EDITORIAL: Weed woes

It's not a laughing matter to mom who has watched her son use pot since he was 12

Marijuana use is often treated as a joke in B.C.

The province has earned its reputation as a producer of some of the most potent weed in the world. With that comes the wink, wink, nudge nudge of pot smoking here. Many see it as harmless, or even the divine right of those in B.C. to partake.

The woman who came to our office in tears this week does not see it that way. She is at her wits end trying to get help, or some kind of positive attention, for her son, who recently turned 16.

She’s disappointed with the police, who she says knows where the pot-selling houses are located in and around Parksville, the ones where teens can get a baggie-full. She’s less than happy with the school district, who she says knows pot use is popular among local high school students. She’s angry with the Ministry of Children and Families, who she says is enabling her son by paying for him to rent a house in Parksville and giving him a clothing allowance. He and his friends, says this mom, sit around most of the day and get blasted. It’s one thing to chuckle and turn a blind eye to adults who smoke pot. Should society turn a blind eye and laugh when 12 year-olds are smoking marijuana? That’s when this women’s son started. We say no, which is the same stance we’d take if we were talking about a 12-year-old drinking alcohol and getting drunk for kicks.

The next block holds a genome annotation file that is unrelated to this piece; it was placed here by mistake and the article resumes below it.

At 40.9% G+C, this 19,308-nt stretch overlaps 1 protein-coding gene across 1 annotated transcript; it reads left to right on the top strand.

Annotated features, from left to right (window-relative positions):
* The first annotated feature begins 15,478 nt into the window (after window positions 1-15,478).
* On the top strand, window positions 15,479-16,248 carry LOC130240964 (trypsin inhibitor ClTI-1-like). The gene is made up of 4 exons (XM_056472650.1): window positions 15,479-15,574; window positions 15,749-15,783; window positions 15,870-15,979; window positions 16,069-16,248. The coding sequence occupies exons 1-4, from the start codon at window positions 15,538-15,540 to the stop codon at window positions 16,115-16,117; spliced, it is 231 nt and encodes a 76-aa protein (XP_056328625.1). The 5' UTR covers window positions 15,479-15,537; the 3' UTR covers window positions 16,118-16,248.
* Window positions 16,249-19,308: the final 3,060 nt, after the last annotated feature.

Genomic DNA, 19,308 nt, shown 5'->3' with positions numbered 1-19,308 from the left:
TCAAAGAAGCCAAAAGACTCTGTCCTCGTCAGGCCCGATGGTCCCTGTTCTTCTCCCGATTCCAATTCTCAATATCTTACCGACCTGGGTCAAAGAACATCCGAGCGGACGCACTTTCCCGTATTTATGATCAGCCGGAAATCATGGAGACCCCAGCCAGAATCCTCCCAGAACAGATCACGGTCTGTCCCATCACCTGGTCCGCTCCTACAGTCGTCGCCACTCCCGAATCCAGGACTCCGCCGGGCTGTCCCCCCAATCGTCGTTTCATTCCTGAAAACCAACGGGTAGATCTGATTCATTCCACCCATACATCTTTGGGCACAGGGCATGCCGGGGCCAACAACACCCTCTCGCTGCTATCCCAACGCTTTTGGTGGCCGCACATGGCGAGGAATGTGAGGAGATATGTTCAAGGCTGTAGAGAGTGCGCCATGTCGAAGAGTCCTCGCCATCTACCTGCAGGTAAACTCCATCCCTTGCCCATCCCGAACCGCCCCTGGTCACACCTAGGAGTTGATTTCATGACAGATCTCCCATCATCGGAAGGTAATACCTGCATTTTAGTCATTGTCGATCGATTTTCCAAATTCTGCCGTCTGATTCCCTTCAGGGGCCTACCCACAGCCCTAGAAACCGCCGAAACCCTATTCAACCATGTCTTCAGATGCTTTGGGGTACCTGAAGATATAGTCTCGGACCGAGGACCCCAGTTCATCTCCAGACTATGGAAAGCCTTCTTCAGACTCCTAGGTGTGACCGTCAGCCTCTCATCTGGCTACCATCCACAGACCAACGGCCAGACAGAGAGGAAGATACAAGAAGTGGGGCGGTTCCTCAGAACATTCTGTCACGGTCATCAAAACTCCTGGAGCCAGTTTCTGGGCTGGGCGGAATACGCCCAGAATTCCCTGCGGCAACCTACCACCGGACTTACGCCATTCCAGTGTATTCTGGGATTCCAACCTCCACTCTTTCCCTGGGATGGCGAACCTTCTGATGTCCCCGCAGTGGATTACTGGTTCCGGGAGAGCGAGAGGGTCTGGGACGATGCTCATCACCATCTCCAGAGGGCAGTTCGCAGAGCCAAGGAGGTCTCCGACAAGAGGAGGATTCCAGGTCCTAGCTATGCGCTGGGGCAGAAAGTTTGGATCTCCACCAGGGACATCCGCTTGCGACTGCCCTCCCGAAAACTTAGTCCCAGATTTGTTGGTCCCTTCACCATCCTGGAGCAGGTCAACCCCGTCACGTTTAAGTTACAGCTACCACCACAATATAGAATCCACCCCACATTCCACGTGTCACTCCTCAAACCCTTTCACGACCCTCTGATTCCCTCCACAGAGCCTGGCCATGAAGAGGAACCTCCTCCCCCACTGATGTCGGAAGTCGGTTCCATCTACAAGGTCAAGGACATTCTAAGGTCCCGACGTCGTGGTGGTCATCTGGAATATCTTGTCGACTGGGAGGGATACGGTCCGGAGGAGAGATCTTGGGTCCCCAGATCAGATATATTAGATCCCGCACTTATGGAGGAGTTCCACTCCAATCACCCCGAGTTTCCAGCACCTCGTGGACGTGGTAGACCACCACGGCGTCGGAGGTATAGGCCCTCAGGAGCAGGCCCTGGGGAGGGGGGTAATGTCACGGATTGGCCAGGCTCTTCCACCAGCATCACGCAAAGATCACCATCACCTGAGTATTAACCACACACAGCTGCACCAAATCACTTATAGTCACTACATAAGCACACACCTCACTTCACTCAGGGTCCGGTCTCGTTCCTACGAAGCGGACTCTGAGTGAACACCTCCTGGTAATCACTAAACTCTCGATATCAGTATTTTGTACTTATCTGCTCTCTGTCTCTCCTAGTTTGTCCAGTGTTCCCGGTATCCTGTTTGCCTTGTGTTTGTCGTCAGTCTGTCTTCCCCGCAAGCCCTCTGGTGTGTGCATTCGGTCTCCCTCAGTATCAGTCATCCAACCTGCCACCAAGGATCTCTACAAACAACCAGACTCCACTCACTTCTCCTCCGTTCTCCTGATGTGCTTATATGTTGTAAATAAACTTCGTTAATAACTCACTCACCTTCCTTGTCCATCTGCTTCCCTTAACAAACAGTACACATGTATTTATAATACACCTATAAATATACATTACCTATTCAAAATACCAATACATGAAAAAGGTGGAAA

Frankly, we didn’t know how to help this woman. But we could empathize with her frustrations.

There are challenges in doing any story like this (hence it’s being done, in a fashion, in this opinion space). The Ministry of Children and Families, the school district and the RCMP, mostly for the right reasons, aren’t going to talk to us about underage people.

Part of this mother’s frustration was the fact provincially-funded treatment facilities are generally for those 19 years of age and older.

“He is going to be so far gone by the time he’s 19,” says the mother.

Now, we don’t know what the boy’s home situation was or his history. But it does sound like he could use some help. Zoning out most days on weed isn’t exactly anyone’s idea of a healthy or productive life. It’s even more sad when a young person does it before he/she has even had a chance at an education or career or trade or hobby or love life or pursuit of anything, frankly.

— Editorial by John Harding